Participant Info

First Name
Last Name
University of Connecticut
Human rights, economic development, social movements
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Personal Info

About Me

Shareen Hertel is an Associate Professor in the Department of Political Science at the University of Connecticut, jointly appointed with the Human Rights Institute at UConn. Her research focuses on changes in transnational human rights advocacy, with a focus on labor and economic rights issues. Hertel has served as a consultant to foundations, nongovernmental organizations (NGOs) and United Nations agencies in the United States, Latin America and South Asia.  She has conducted fieldwork in factory zones along the US-Mexico border, in Bangladesh’s garment manufacturing export sector, among NGO networks in India, and in the multilateral trade arena. Hertel is editor of The Journal of Human Rights, serves on the editorial boards ofHuman Rights Review as well as Human Rights and Human Welfare, and is co-editor of the International Studies Intensives book series of Routledge.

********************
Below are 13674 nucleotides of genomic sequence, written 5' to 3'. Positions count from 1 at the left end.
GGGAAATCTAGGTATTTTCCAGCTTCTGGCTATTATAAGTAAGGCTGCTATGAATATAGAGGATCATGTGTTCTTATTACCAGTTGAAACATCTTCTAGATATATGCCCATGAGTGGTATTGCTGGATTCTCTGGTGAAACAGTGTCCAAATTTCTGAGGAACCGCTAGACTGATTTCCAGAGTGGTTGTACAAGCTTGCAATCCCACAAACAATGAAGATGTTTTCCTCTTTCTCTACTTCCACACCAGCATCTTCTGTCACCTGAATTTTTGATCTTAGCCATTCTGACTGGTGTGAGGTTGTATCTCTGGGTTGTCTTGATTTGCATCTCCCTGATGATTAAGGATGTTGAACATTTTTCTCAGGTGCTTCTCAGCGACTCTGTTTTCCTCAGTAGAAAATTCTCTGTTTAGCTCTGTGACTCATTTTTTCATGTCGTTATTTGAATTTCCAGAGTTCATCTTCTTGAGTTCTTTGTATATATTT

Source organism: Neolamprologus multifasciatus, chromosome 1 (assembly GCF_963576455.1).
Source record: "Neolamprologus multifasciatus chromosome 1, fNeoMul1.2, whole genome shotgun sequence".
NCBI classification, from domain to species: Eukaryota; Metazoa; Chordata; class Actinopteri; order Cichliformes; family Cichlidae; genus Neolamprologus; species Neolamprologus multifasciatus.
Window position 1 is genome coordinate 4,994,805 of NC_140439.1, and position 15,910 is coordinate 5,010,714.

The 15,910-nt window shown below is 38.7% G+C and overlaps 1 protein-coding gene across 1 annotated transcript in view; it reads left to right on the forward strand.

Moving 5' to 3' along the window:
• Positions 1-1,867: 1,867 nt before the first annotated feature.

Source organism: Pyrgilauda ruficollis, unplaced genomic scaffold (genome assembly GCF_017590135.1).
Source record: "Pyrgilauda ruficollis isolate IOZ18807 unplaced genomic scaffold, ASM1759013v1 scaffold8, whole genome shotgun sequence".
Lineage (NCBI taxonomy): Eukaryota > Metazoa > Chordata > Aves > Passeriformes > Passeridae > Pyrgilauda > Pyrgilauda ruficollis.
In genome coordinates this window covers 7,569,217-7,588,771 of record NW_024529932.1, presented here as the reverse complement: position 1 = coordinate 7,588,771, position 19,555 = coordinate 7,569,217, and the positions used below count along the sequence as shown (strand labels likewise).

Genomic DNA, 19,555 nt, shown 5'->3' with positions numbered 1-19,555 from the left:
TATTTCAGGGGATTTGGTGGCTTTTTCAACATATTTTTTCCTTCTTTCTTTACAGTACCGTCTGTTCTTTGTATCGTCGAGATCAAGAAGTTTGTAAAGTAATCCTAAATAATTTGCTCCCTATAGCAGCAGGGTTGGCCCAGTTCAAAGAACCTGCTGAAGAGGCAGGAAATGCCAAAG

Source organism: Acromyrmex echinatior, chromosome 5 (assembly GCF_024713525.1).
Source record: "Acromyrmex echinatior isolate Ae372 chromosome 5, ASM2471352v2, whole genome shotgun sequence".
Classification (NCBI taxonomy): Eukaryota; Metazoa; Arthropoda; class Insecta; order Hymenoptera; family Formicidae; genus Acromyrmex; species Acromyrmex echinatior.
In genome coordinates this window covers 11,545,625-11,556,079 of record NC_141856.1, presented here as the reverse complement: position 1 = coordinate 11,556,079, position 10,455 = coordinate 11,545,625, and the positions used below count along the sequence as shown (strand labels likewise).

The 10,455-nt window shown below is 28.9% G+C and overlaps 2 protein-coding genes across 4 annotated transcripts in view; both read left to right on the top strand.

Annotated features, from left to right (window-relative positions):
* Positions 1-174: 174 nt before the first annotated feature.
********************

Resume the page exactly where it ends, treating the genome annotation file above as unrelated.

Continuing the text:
Recent Publications

Shareen Hertel, “Re-Framing Human Rights Advocacy: The Rise of Economic Rights,” in Human Rights Futures, Jack Snyder, Leslie Vinjamuri, and Stephen Hopgood, eds. (Cambridge University Press, forthcoming).

Shareen Hertel, “Forging Alternative Routes to Norms Change: Economic Rights Protagonists,” inExpanding Human Rights: 21st Century Norms and Governance, Alison Brysk, and Michael Stohl, eds. (Edward Elgar Publishing, forthcoming)

Shareen Hertel, Corinne Tagliarina, and Catherine Buerger. “Cheap Talk on Food:  Party Politics in India and the challenge of implementing the right to food,” Human Rights Quarterly (forthcoming).

Shareen Hertel, “A New Route to Norms Evolution: Insights from India,” Social Movement Studies(forthcoming).

Shareen Hertel and Allison MacKay, “Engineering and Human Rights: Teaching Across the Divide,”Business and Human Rights Journal 1, 1 (January 2016): 159-164.

Shareen Hertel, “Hungry for Justice: Social Mobilization on the Right to Food in India,” Development and Change 46,1 (January 2015): 72-94.

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